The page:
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From Volatility to Opportunity

Finding stability and growth in real assets

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Market Update

The convergence of rapid interest rate hikes, elevated inflation and recent bank-related pressures have fueled continuing market volatility and heightened risks — notably a widespread expectation of recession and continued price discovery across asset classes.

With volatility and risk come opportunities, though, and given the long-term nature of investments in certain diversifying real assets, interest in the space remains strong for the year. At this point in the cycle, whether it’s capitalizing  on the non-correlated diversification benefits and income characteristics, or helping to address environmental, societal and governance (ESG) considerations, as pricing comes into focus there may be attractive opportunities to add — and maintain — strategic positions of quality real assets in portfolios, particularly for long-term investors with the mindset of looking through cycles.


With uncertainty at home due to an elevated commodity price environment, the continued Russia/Ukraine conflict bringing instability for Ukrainian agricultural output and disruption to regional supply chains, near-term farmland value remains unclear. As we approach the 2023 agricultural growing season, many are looking for a “breather.” With farmland remaining somewhat more insulated from volatility compared to other assets, there is potential for commodity prices— partnered with supply and demand — to help propel land markets higher in the second half of 2023, leading to relatively stable land values.


For investors looking for a low-to-moderate risk profile and non-correlated alternatives to stocks and bonds, timberland investments have remained a strong option for the first half of 2023. While supply and demand are projected to soften throughout the year with interest rates adding downward pressure, overall, performance drivers have gained momentum over the past two years with total returns for Southern Private Timberlands reaching 12.9% in 2022.1 Looking towards the rest of 2023 and on, timberland’s biological growth — a key driver of returns over time — should benefit from longer investment holding periods, which would help mitigate the risks of short-term market cycles and volatility.


2023 has revealed several key demand and supply factors putting upward pressure on oil, such as increased demand coming from China and increased export volumes from Russia. This will likely help mitigate a spike in crude prices in 2023, resulting in oil price expectations remaining in the $75-$80/bbl range for the year. While the price should tighten, overall, oil inventories are expected to grow throughout 1H 2023.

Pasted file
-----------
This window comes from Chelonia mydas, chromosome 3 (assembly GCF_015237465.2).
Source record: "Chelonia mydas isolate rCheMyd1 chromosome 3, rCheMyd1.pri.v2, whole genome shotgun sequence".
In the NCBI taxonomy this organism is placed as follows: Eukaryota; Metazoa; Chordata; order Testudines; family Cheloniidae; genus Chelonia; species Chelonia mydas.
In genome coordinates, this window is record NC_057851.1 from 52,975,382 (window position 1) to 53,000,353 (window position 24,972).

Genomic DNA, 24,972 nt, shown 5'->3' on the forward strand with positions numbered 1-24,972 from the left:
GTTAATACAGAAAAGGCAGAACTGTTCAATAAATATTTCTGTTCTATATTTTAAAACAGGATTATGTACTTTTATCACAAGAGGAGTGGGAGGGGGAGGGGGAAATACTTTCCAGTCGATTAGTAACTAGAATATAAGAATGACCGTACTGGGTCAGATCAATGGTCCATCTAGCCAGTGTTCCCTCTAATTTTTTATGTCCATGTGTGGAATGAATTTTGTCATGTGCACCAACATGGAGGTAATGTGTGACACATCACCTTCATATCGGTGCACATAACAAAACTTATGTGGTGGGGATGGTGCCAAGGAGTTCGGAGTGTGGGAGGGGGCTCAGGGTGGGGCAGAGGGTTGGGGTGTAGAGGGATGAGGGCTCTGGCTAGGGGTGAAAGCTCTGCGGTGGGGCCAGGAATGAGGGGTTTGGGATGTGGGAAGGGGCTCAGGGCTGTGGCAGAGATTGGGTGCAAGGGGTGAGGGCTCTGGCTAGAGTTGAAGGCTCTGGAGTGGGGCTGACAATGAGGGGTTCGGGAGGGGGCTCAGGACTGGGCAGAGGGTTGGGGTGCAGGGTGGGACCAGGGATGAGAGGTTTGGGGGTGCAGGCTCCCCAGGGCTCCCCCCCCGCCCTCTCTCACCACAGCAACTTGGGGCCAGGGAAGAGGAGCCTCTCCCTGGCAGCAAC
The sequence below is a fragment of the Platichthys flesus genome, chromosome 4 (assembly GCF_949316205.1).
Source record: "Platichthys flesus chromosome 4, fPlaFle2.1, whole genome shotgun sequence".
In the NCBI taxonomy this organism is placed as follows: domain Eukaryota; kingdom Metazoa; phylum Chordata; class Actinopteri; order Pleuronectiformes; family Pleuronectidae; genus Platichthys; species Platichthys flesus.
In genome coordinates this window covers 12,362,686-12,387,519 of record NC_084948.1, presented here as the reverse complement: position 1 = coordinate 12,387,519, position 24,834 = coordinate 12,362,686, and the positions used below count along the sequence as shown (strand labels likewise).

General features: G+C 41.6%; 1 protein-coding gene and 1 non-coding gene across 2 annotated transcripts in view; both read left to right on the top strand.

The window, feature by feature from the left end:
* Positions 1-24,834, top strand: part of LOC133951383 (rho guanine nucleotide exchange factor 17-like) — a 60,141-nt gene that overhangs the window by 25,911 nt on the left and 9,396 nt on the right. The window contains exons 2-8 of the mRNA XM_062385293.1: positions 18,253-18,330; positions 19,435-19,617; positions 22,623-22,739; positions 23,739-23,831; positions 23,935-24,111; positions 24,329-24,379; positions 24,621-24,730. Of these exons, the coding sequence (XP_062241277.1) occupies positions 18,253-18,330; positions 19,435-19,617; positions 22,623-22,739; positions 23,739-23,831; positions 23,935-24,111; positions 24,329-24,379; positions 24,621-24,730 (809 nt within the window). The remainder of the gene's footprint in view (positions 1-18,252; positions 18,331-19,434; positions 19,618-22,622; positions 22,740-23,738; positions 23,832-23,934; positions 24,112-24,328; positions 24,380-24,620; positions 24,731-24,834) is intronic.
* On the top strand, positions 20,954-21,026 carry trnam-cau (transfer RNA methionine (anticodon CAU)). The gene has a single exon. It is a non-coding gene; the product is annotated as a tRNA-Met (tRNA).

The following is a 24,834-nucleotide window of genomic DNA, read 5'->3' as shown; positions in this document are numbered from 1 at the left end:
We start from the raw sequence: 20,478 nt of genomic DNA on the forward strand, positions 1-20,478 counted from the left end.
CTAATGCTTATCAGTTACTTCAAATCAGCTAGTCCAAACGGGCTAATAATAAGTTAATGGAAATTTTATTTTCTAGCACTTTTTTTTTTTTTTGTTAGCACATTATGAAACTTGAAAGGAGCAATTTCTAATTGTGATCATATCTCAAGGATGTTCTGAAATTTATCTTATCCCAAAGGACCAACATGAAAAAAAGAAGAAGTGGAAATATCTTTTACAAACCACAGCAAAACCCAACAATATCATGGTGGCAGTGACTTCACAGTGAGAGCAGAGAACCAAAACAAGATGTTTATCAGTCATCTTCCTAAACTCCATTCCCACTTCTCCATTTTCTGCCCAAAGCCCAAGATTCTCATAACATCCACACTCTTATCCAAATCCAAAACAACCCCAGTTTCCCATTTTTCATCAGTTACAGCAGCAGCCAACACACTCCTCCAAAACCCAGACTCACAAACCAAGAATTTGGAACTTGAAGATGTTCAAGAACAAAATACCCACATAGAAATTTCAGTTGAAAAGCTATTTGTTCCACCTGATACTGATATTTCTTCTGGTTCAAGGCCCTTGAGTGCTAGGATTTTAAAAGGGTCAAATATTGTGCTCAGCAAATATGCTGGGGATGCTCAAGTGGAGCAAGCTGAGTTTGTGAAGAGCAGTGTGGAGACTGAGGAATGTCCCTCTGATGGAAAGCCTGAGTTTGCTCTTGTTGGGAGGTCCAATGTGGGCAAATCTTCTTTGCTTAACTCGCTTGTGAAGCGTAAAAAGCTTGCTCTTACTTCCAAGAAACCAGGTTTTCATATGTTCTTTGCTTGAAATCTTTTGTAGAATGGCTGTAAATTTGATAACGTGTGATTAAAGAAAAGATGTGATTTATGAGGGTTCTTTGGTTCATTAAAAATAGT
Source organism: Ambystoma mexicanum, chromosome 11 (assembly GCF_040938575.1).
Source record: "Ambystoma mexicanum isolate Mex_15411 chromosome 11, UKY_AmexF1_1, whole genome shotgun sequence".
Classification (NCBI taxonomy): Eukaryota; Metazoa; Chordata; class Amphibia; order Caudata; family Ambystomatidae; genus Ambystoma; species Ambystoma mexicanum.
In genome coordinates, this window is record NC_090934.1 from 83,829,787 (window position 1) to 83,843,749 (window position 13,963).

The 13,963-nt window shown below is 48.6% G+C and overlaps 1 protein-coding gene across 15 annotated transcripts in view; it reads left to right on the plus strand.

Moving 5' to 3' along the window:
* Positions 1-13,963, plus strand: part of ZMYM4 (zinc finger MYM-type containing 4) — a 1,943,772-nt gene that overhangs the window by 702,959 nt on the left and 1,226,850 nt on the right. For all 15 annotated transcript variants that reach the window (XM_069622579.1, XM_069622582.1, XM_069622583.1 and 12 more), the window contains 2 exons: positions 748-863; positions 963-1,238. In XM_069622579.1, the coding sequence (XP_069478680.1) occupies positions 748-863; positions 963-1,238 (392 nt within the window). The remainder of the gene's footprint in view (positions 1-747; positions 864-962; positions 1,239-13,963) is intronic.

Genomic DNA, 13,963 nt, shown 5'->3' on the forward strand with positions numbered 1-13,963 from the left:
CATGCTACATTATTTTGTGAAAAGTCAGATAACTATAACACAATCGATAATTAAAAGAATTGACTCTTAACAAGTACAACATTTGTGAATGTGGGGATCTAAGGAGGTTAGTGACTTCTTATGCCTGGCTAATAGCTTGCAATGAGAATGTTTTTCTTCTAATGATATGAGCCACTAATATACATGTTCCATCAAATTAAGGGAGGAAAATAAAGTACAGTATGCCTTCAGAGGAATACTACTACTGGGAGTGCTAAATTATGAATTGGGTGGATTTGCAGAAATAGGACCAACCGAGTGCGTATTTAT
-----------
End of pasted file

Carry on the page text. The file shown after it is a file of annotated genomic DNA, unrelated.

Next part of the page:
Commercial Real Estate

The commercial real estate (CRE) market, facing strong cross currents in the occupier and capital markets, is shaping up to be much different in 2023 than it was a year ago. Cash flows and cap rates are higher today, valuations are facing downward pressures, and the development pipeline is slowing. But even with financial pressure on the horizon, some subsectors and geographies remain well-positioned to ride out economic complications and make sense over the long term, especially given diversification benefits and income features.


Commodity markets should continue to be one of the main drivers supporting farmland values in 2023, and the outlook for relatively stable land values remains in place.

As we look ahead to the 2023 agricultural growing season, we remain in an elevated commodity price environment, albeit declining from year ago levels. Land values may continue to receive some support in 2023 from this elevated commodity price environment; however, it is becoming increasingly clear that the cycle of aggressive appreciation experienced over the last two years is slowing and farmland markets are taking a “breather,” with many expecting land values to plateau in 2023.

There is the potential for commodity prices to gain momentum to the upside, and for interest rate relief to propel land markets higher in the second half of 2023; however, the more likely scenario is that land values continue to level out or even decline slightly as interest rates persist at elevated levels, and commodity markets maintain current levels as experts wait for clarity on the supply picture.